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The Lex Agraria can refer to a Roman law proposed in 133 BC during the Tribunate of Tiberius Gracchus. The law involved the redistribution of public land, previously owned by the Senatorial class, to the lower classes in Ancient Rome, using money bequeathed to Rome in the will of Attalus III of Pergamum to purchase the land and provide resources with which the Plebieans could start lives farming the land rather than suffering from debt and unemployment in the city. The law was most unpopular with the upper classes, and as a result of this, plus various other factors, Gracchus was murdered by a group of Senators later in the year. However, the law was passed that same year as a result of heavy pressure on the Senate from the Roman populace.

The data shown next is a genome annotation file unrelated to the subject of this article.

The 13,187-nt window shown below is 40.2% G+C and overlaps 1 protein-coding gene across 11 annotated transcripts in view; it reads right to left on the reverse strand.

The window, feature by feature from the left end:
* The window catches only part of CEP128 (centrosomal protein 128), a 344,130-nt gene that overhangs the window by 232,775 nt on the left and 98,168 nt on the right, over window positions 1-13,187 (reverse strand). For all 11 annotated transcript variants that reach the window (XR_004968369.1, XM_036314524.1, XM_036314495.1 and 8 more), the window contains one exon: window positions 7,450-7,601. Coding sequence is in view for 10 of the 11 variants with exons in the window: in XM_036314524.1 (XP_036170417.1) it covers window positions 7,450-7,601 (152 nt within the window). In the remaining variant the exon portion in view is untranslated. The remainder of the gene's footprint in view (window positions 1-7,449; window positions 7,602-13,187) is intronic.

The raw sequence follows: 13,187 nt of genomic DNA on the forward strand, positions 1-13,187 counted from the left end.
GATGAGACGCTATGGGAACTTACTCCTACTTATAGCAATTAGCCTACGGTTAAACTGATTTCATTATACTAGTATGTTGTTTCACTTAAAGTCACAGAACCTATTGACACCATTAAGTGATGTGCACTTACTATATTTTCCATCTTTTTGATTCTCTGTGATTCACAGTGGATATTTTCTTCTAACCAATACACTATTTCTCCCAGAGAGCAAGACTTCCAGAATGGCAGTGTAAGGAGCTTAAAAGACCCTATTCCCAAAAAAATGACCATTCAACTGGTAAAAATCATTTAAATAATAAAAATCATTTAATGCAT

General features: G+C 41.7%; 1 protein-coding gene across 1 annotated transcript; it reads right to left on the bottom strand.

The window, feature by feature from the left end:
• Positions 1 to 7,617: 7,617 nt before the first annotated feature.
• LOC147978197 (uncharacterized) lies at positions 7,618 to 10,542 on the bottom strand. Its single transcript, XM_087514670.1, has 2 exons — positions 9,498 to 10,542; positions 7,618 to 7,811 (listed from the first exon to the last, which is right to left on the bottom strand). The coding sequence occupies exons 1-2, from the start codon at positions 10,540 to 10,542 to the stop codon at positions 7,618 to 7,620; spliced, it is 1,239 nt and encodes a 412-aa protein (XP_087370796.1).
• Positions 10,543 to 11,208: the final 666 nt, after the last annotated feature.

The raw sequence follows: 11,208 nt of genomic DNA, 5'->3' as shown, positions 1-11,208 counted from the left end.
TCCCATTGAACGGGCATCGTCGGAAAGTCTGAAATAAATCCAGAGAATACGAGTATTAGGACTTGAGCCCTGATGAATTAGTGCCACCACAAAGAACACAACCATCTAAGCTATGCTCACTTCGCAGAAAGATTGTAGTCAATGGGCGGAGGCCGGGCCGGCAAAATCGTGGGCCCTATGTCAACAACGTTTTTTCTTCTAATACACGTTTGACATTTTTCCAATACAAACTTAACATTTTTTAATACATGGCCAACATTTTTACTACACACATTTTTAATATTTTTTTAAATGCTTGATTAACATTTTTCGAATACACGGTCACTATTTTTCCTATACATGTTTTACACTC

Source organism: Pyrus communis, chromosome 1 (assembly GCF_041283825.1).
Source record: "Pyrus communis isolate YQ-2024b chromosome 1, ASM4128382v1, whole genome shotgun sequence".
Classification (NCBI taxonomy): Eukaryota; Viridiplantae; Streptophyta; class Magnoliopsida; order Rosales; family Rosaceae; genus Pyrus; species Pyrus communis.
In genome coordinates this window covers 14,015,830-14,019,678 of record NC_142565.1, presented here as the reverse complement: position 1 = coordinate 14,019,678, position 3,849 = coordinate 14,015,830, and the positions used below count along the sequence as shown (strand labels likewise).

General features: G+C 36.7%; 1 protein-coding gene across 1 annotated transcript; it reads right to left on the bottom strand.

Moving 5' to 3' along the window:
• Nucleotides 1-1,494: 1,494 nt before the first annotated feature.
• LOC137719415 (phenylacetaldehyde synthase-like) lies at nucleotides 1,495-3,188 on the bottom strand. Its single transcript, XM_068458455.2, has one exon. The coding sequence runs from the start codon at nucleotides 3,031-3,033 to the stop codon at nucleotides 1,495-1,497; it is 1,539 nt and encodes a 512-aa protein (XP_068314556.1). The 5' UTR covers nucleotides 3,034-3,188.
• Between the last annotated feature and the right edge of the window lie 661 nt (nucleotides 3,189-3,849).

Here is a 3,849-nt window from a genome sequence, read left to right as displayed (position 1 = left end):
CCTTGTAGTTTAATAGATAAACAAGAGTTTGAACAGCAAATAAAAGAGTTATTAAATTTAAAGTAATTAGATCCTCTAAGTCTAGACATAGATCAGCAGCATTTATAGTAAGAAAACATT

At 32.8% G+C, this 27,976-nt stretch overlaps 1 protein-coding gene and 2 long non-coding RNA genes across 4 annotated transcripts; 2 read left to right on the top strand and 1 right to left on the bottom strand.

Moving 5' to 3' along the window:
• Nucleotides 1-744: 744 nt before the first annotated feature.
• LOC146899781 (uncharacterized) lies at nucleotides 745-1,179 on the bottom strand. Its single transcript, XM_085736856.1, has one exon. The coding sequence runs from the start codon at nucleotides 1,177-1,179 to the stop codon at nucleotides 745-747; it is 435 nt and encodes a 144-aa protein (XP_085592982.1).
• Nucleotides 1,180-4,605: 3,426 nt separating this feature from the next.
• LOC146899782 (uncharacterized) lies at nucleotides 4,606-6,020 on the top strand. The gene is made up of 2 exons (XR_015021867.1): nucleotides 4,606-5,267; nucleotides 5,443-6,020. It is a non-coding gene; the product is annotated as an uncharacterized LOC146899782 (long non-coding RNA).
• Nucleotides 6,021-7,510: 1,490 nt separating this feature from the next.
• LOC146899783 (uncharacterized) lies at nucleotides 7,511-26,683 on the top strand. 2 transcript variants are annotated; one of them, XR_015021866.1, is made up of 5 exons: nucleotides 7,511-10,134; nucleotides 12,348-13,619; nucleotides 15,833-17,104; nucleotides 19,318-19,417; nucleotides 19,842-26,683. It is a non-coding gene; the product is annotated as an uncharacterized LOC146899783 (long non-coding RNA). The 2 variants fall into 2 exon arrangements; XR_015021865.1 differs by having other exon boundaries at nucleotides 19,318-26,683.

The "Lex Agraria" can also refer to a law passed in 111 BC between March 15 and the harvest season. This statute recognized the land claims made in Italy, Africa, and Greece since the earlier Lex Agraria of 133 BC.
- Roman Statutes edited by M.H. Crawford. London: University of London 1996 pg. 55
- Johnson, Coleman-Norton & Bourne, Ancient Roman Statutes, Austin, 1961, pp. 50-57, n. 51
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